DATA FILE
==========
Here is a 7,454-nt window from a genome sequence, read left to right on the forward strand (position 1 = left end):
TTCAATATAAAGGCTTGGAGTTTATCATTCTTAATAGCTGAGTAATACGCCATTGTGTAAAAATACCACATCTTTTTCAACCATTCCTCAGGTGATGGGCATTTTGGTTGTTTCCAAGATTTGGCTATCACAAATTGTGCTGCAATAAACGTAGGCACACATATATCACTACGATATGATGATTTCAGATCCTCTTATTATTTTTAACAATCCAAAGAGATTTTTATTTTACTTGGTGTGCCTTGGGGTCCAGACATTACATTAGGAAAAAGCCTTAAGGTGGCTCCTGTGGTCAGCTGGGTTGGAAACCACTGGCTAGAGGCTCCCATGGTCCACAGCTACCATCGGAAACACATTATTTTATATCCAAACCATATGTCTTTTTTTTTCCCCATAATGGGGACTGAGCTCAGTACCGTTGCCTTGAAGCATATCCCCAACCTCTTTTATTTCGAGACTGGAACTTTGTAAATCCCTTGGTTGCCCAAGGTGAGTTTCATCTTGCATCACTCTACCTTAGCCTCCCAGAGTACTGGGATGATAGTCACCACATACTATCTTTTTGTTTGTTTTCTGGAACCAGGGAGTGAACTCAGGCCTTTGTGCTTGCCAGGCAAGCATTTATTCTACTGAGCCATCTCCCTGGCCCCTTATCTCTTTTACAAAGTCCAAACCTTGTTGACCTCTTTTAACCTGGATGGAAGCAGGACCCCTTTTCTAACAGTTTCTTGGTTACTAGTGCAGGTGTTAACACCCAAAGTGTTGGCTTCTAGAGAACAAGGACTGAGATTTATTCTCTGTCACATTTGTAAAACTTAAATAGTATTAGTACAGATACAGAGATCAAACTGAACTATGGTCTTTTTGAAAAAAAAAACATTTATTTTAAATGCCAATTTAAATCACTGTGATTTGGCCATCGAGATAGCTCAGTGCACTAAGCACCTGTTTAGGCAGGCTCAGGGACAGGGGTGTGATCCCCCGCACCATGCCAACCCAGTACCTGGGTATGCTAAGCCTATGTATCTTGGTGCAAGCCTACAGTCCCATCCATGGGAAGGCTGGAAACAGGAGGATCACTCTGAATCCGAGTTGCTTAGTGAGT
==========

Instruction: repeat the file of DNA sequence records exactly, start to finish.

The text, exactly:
Here is a 7,454-nt window from a genome sequence, read left to right on the forward strand (position 1 = left end):
TTCAATATAAAGGCTTGGAGTTTATCATTCTTAATAGCTGAGTAATACGCCATTGTGTAAAAATACCACATCTTTTTCAACCATTCCTCAGGTGATGGGCATTTTGGTTGTTTCCAAGATTTGGCTATCACAAATTGTGCTGCAATAAACGTAGGCACACATATATCACTACGATATGATGATTTCAGATCCTCTTATTATTTTTAACAATCCAAAGAGATTTTTATTTTACTTGGTGTGCCTTGGGGTCCAGACATTACATTAGGAAAAAGCCTTAAGGTGGCTCCTGTGGTCAGCTGGGTTGGAAACCACTGGCTAGAGGCTCCCATGGTCCACAGCTACCATCGGAAACACATTATTTTATATCCAAACCATATGTCTTTTTTTTTCCCCATAATGGGGACTGAGCTCAGTACCGTTGCCTTGAAGCATATCCCCAACCTCTTTTATTTCGAGACTGGAACTTTGTAAATCCCTTGGTTGCCCAAGGTGAGTTTCATCTTGCATCACTCTACCTTAGCCTCCCAGAGTACTGGGATGATAGTCACCACATACTATCTTTTTGTTTGTTTTCTGGAACCAGGGAGTGAACTCAGGCCTTTGTGCTTGCCAGGCAAGCATTTATTCTACTGAGCCATCTCCCTGGCCCCTTATCTCTTTTACAAAGTCCAAACCTTGTTGACCTCTTTTAACCTGGATGGAAGCAGGACCCCTTTTCTAACAGTTTCTTGGTTACTAGTGCAGGTGTTAACACCCAAAGTGTTGGCTTCTAGAGAACAAGGACTGAGATTTATTCTCTGTCACATTTGTAAAACTTAAATAGTATTAGTACAGATACAGAGATCAAACTGAACTATGGTCTTTTTGAAAAAAAAAACATTTATTTTAAATGCCAATTTAAATCACTGTGATTTGGCCATCGAGATAGCTCAGTGCACTAAGCACCTGTTTAGGCAGGCTCAGGGACAGGGGTGTGATCCCCCGCACCATGCCAACCCAGTACCTGGGTATGCTAAGCCTATGTATCTTGGTGCAAGCCTACAGTCCCATCCATGGGAAGGCTGGAAACAGGAGGATCACTCTGAATCCGAGTTGCTTAGTGAGT